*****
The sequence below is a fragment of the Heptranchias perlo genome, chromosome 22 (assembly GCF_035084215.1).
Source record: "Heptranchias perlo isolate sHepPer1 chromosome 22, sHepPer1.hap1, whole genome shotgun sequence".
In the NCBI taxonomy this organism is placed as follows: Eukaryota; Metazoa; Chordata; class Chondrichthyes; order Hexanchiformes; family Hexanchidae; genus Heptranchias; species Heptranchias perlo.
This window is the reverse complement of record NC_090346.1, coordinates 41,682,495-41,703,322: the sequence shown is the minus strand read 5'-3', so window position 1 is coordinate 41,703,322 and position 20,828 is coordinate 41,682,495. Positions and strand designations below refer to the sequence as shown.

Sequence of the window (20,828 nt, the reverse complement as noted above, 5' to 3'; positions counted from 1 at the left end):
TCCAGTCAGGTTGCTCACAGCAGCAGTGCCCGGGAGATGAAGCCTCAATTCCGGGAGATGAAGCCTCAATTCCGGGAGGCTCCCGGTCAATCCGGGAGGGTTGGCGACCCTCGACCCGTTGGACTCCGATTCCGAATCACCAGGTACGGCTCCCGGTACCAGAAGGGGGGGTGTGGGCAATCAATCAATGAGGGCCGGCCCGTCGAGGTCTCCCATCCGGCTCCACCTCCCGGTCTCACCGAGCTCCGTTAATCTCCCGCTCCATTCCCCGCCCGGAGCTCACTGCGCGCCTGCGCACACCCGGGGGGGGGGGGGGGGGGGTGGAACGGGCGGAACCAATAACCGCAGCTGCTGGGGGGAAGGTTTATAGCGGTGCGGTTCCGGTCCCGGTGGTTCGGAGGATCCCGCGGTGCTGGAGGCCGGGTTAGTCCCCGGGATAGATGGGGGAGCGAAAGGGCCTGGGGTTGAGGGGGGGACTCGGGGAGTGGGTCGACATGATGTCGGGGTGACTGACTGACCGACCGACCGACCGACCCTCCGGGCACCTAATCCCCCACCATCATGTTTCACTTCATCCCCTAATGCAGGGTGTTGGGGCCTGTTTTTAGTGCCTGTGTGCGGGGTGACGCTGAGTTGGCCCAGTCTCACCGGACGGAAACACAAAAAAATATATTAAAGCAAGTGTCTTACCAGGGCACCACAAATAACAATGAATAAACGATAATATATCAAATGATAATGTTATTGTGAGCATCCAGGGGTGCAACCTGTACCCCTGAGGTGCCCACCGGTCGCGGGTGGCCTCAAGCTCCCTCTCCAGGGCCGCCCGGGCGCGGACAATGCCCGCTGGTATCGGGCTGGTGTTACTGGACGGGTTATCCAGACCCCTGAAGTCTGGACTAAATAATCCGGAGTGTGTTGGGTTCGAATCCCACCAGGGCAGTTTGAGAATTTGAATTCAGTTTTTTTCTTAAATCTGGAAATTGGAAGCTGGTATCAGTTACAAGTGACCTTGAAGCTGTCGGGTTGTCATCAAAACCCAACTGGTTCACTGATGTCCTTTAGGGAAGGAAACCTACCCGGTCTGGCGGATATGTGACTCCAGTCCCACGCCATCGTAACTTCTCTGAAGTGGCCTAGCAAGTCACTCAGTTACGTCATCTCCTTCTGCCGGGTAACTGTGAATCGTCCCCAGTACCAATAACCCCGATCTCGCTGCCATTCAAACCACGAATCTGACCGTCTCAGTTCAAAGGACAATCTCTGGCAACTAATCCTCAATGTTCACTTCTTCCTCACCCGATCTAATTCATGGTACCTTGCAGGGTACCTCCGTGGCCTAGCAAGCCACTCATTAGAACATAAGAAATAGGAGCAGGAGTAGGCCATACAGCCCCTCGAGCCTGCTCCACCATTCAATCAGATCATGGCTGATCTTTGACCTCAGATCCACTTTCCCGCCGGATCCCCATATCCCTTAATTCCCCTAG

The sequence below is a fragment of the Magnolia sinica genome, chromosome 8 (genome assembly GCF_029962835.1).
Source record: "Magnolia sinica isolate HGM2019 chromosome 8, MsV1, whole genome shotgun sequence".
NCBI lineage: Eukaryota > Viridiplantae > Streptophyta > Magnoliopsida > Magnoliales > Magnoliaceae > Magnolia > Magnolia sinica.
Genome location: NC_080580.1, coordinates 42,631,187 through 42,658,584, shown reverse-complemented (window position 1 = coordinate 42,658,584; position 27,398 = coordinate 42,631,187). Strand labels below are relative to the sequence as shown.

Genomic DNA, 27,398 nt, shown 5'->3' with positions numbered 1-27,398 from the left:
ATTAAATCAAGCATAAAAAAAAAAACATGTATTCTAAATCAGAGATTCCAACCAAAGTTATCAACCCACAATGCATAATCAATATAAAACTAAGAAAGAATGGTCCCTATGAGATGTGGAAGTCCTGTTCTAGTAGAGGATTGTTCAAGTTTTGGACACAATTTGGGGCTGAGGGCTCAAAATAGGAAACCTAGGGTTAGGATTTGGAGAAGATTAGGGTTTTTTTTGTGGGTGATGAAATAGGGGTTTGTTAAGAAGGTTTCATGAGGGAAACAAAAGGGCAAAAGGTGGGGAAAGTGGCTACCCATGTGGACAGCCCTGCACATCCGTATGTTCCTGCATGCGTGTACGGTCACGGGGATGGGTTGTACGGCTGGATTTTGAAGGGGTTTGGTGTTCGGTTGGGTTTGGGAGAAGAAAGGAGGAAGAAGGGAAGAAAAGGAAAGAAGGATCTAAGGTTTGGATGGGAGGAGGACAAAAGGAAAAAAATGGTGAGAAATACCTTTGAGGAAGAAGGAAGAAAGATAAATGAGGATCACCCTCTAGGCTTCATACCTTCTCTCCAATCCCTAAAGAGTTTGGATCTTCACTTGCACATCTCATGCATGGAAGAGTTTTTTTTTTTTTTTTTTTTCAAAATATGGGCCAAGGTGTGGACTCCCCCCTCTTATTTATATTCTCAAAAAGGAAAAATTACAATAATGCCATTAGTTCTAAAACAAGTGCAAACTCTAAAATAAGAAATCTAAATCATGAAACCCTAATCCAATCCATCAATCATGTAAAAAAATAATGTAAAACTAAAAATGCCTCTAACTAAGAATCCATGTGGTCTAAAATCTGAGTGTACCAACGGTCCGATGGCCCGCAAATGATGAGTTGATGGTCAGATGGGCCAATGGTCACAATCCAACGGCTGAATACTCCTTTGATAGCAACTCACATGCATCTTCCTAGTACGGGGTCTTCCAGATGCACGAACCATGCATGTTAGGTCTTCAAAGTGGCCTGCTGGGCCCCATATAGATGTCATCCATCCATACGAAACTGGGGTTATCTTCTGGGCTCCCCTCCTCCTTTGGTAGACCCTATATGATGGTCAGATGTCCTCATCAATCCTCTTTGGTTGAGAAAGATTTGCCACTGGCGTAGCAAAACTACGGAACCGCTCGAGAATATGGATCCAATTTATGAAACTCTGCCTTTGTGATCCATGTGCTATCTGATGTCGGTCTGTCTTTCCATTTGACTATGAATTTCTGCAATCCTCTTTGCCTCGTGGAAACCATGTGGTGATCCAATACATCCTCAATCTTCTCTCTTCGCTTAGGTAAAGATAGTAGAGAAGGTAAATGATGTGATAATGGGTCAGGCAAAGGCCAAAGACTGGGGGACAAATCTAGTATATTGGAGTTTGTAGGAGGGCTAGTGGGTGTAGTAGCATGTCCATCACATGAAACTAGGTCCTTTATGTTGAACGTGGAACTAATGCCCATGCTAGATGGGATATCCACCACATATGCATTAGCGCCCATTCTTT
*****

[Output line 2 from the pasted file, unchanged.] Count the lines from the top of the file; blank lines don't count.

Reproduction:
Source record: "Heptranchias perlo isolate sHepPer1 chromosome 22, sHepPer1.hap1, whole genome shotgun sequence".